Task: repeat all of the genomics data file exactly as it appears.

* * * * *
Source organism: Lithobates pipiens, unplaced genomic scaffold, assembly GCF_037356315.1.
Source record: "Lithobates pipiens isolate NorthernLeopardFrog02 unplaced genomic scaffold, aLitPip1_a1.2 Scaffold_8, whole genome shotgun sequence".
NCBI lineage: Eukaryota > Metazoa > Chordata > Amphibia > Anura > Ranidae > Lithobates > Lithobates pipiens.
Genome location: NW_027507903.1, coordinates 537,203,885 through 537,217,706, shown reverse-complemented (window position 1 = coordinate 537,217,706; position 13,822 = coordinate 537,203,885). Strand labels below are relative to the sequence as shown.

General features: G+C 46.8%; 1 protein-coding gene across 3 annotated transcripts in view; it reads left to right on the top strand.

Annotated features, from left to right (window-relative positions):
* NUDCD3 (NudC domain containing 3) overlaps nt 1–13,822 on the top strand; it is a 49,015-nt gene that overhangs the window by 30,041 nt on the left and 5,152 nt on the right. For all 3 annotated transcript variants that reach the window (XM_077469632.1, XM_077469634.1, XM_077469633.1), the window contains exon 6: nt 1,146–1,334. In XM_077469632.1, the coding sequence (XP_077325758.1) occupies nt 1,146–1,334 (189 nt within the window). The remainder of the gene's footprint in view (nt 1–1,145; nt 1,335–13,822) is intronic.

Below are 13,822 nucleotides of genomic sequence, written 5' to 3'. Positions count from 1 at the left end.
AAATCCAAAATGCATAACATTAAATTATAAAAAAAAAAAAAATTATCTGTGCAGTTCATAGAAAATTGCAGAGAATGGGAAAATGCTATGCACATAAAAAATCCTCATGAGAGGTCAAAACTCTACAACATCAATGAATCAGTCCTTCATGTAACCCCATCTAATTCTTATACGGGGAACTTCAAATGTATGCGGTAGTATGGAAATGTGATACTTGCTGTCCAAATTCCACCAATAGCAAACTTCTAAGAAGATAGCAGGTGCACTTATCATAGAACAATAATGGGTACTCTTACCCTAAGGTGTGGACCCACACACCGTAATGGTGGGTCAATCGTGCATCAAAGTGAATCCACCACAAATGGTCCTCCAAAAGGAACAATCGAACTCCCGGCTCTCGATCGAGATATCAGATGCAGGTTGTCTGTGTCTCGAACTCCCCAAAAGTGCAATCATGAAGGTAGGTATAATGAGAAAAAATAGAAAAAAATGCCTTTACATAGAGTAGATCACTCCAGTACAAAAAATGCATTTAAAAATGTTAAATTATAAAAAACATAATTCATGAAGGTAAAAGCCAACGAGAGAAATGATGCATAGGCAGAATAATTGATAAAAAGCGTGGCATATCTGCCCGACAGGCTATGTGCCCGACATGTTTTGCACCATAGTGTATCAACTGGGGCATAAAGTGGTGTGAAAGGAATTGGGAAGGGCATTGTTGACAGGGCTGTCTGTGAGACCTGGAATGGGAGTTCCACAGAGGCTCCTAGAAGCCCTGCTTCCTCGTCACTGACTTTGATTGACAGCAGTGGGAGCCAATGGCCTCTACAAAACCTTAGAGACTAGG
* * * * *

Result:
Source organism: Lithobates pipiens, unplaced genomic scaffold, assembly GCF_037356315.1.
Source record: "Lithobates pipiens isolate NorthernLeopardFrog02 unplaced genomic scaffold, aLitPip1_a1.2 Scaffold_8, whole genome shotgun sequence".
NCBI lineage: Eukaryota > Metazoa > Chordata > Amphibia > Anura > Ranidae > Lithobates > Lithobates pipiens.
Genome location: NW_027507903.1, coordinates 537,203,885 through 537,217,706, shown reverse-complemented (window position 1 = coordinate 537,217,706; position 13,822 = coordinate 537,203,885). Strand labels below are relative to the sequence as shown.

General features: G+C 46.8%; 1 protein-coding gene across 3 annotated transcripts in view; it reads left to right on the top strand.

Annotated features, from left to right (window-relative positions):
* NUDCD3 (NudC domain containing 3) overlaps nt 1–13,822 on the top strand; it is a 49,015-nt gene that overhangs the window by 30,041 nt on the left and 5,152 nt on the right. For all 3 annotated transcript variants that reach the window (XM_077469632.1, XM_077469634.1, XM_077469633.1), the window contains exon 6: nt 1,146–1,334. In XM_077469632.1, the coding sequence (XP_077325758.1) occupies nt 1,146–1,334 (189 nt within the window). The remainder of the gene's footprint in view (nt 1–1,145; nt 1,335–13,822) is intronic.

Below are 13,822 nucleotides of genomic sequence, written 5' to 3'. Positions count from 1 at the left end.
AAATCCAAAATGCATAACATTAAATTATAAAAAAAAAAAAAATTATCTGTGCAGTTCATAGAAAATTGCAGAGAATGGGAAAATGCTATGCACATAAAAAATCCTCATGAGAGGTCAAAACTCTACAACATCAATGAATCAGTCCTTCATGTAACCCCATCTAATTCTTATACGGGGAACTTCAAATGTATGCGGTAGTATGGAAATGTGATACTTGCTGTCCAAATTCCACCAATAGCAAACTTCTAAGAAGATAGCAGGTGCACTTATCATAGAACAATAATGGGTACTCTTACCCTAAGGTGTGGACCCACACACCGTAATGGTGGGTCAATCGTGCATCAAAGTGAATCCACCACAAATGGTCCTCCAAAAGGAACAATCGAACTCCCGGCTCTCGATCGAGATATCAGATGCAGGTTGTCTGTGTCTCGAACTCCCCAAAAGTGCAATCATGAAGGTAGGTATAATGAGAAAAAATAGAAAAAAATGCCTTTACATAGAGTAGATCACTCCAGTACAAAAAATGCATTTAAAAATGTTAAATTATAAAAAACATAATTCATGAAGGTAAAAGCCAACGAGAGAAATGATGCATAGGCAGAATAATTGATAAAAAGCGTGGCATATCTGCCCGACAGGCTATGTGCCCGACATGTTTTGCACCATAGTGTATCAACTGGGGCATAAAGTGGTGTGAAAGGAATTGGGAAGGGCATTGTTGACAGGGCTGTCTGTGAGACCTGGAATGGGAGTTCCACAGAGGCTCCTAGAAGCCCTGCTTCCTCGTCACTGACTTTGATTGACAGCAGTGGGAGCCAATGGCCTCTACAAAACCTTAGAGACTAGG